Working from home: Mismatch between access and need in relation to work–home interference and fatigue

Astrid de Wind, Debby G. J. Beckers, Hylco H. Nijp, Wendela Hooftman, Angela G. E. M. de Boer, Sabine A. E. Geurts

Research output: Contribution to journalArticleAcademicpeer-review

6 Citations (Scopus)


Objectives Working from home (WfH) is a promising practice that may enable employees to successfully and sustainably combine work and private life. Yet, not every employer facilitates WfH and not every employee has similar needs concerning the practice. The current study aims to examine the association of a WfH mismatch with work–home interference (WHI) and fatigue. Methods Data on WfH, WHI, and fatigue of a quasi-representative sample of 2374 Dutch employees in 2012/13 and a follow-up measurement one year later were used. Cross-sectional and longitudinal regression analyses were conducted to investigate the cross-sectional and temporal associations between WfH mismatch on the one hand and (changes in) time-based and strain-based WHI and fatigue on the other hand. Results In the cross-sectional analyses, WfH mismatch was significantly associated with higher time-based WHI (B=0.13), strain-based WHI (B=0.17) and more fatigue (B=0.32). WfH mismatch was not associated with changes in these outcomes after one year of follow-up. Conclusions A tailored WfH organizational policy, in which employees’ need for working from home is taken into account, may be a fruitful approach to utilize WfH as a way for employees to successfully and sustainably combine work and private life to its full potential.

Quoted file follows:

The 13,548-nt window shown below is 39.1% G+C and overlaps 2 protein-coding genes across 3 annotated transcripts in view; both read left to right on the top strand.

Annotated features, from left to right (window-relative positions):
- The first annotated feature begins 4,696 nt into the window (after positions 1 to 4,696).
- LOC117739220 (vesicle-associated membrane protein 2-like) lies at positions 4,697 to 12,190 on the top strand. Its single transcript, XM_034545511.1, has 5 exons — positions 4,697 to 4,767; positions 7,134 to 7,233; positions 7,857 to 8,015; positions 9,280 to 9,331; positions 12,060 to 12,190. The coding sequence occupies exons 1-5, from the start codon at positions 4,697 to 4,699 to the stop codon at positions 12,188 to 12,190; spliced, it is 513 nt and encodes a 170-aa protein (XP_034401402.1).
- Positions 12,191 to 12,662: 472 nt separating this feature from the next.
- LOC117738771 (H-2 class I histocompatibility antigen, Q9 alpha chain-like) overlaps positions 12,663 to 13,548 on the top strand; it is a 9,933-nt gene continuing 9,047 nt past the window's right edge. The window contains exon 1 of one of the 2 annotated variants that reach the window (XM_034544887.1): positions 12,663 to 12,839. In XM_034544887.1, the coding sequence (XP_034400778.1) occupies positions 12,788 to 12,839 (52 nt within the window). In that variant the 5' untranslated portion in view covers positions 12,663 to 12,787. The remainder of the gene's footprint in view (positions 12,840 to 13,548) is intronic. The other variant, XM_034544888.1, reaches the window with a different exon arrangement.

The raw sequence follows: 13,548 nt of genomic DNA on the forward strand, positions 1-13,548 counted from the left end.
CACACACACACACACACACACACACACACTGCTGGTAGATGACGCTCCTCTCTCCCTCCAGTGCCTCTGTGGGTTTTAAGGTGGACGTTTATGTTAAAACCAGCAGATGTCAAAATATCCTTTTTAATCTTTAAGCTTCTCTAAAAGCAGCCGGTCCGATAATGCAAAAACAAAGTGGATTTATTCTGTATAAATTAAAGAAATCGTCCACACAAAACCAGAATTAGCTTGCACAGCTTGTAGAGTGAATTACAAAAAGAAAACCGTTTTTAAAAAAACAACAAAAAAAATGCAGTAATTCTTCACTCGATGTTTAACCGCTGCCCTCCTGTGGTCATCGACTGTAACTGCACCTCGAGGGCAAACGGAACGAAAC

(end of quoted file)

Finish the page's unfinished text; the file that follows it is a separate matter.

Original languageEnglish
Pages (from-to)619-627
Number of pages9
JournalScandinavian Journal of Work, Environment and Health
Issue number8
Publication statusPublished - 1 Nov 2021


  • Remote work
  • Well-being
  • Work location flexibility
  • Worktime control

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